Welcome to the Java Programming Forums


The professional, friendly Java community. 21,500 members and growing!


The Java Programming Forums are a community of Java programmers from all around the World. Our members have a wide range of skills and they all have one thing in common: A passion to learn and code Java. We invite beginner Java programmers right through to Java professionals to post here and share your knowledge. Become a part of the community, help others, expand your knowledge of Java and enjoy talking with like minded people. Registration is quick and best of all free. We look forward to meeting you.


>> REGISTER NOW TO START POSTING


Members have full access to the forums. Advertisements are removed for registered users.

Results 1 to 4 of 4

Thread: How to use Builder Setters

  1. #1
    Administrator copeg's Avatar
    Join Date
    Oct 2009
    Location
    US
    Posts
    5,337
    Thanks
    182
    Thanked 830 Times in 773 Posts
    Blog Entries
    5

    Default How to use Builder Setters

    Oftentimes constructing a class might require many different variables - in short a particular class might need to be built with a range of options; options that are only decided at runtime. Creating a constructor that accepts several different parameters is an option, as is using a series of setter methods as needed (see below).

    As an example, lets build a Pizza. The following class contains the information we want to specify for our pizza - it allows us to specify the toppings, if we want it delivered, etc...This is a simple class, all of its variables are private and accessed only through the modifier get/set methods. For brevity I have left out comments in the code.

    import java.util.ArrayList;
    import java.util.List;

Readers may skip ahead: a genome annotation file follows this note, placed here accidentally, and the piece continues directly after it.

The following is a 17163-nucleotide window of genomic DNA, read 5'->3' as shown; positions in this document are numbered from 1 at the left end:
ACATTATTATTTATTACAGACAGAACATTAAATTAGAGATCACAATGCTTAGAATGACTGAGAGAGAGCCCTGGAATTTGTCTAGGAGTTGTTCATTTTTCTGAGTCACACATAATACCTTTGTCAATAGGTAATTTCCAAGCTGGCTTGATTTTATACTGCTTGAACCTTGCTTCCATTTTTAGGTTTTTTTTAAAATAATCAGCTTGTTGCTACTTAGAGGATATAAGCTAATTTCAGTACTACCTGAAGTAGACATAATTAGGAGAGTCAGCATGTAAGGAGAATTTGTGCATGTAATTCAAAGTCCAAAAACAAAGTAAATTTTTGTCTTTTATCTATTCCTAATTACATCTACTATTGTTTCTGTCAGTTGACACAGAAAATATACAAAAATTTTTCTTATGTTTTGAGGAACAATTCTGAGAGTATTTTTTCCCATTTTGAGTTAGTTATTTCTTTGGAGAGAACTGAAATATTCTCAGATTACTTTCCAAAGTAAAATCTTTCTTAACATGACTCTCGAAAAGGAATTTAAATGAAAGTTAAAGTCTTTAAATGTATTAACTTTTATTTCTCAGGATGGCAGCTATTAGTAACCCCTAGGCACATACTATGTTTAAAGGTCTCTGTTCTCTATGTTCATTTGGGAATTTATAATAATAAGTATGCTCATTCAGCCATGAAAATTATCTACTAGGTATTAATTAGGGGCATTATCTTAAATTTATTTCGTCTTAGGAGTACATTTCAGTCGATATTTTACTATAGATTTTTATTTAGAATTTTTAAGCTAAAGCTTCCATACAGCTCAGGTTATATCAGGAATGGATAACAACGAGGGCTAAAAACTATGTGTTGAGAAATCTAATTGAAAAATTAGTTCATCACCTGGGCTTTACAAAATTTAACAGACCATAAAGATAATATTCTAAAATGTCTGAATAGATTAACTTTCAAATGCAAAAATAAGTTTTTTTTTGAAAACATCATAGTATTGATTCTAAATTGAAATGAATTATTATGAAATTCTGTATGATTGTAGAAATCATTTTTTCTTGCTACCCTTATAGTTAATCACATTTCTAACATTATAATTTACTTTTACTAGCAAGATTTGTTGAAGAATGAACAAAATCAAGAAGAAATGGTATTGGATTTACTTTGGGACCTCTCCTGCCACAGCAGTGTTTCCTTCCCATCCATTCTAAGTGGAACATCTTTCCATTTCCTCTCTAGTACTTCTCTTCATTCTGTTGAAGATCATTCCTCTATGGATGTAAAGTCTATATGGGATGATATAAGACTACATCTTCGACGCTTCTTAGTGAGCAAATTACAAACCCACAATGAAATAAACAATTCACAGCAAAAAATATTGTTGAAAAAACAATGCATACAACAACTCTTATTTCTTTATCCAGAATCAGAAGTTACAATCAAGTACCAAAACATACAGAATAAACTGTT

public class Pizza{
     
    	private String crustType = "Thick";
    	private boolean extraCheese = false;
    	private boolean forDelivery = false;
    	private List<String> toppings = new ArrayList<String>();
     
    	public Pizza(){
     
    	}
     
    	public Pizza(String crust, boolean extraCheese, boolean forDelivery, String...toppings){
    		this.crustType = crust;
    		this.extraCheese = extraCheese;
    		this.forDelivery = forDelivery;
    		for ( String t : toppings ){
    			this.topings.add(t);
    		}
    	}
     
    	public String getCrustType() {
    		return crustType;
    	}
    	public void setCrustType(String crustType) {
    		this.crustType = crustType;
    	}
    	public boolean isExtraCheese() {
    		return extraCheese;
    	}
    	public void setExtraCheese(boolean extraCheese) {
    		this.extraCheese = extraCheese;
    	}
    	public boolean isForDelivery() {
    		return forDelivery;
    	}
    	public void setForDelivery(boolean forDelivery) {
    		this.forDelivery = forDelivery;
    	}
    	public List<String> getToppings() {
    		return toppings;
    	}
    	public void addTopping(String topping) {
    		this.toppings.add(topping);
    	}
    }

    To use this class, we need to make use of the constructor (which can get ugly for more complex classes), or use the empty argument version and go through several lines of setter methods.
    //use the full constructor
    Pizza pizza = new Pizza("Thick", false, false, "peppers", "olives");
    //Or build using accessor methods...
    pizza = new Pizza();
    pizza.setCrustType("Thick");
    pizza.setExtraCheese(false);
    pizza.setForDelivery(false);
    pizza.addTopping("peppers");
    pizza.addTopping("olives");

    Is there another way? Let's slightly adjust the code above, modifying the setter methods. Take a look at the class below - notice anything different?


    import java.util.ArrayList;
    import java.util.List;
     
    public class Pizza{
     
    	private String crustType = "Thick";
    	private boolean extraCheese = false;
    	private boolean forDelivery = false;
    	private List<String> toppings = new ArrayList<String>();
     
    	public Pizza(){
     
    	}
     
    	public Pizza(String crust, boolean extraCheese, boolean forDelivery, String...toppings){
    		this.crustType = crust;
    		this.extraCheese = extraCheese;
    		this.forDelivery = forDelivery;
    		for ( String t : toppings ){
    			this.toppings.add(t);
    		}
    	}
     
    	public String getCrustType() {
    		return crustType;
    	}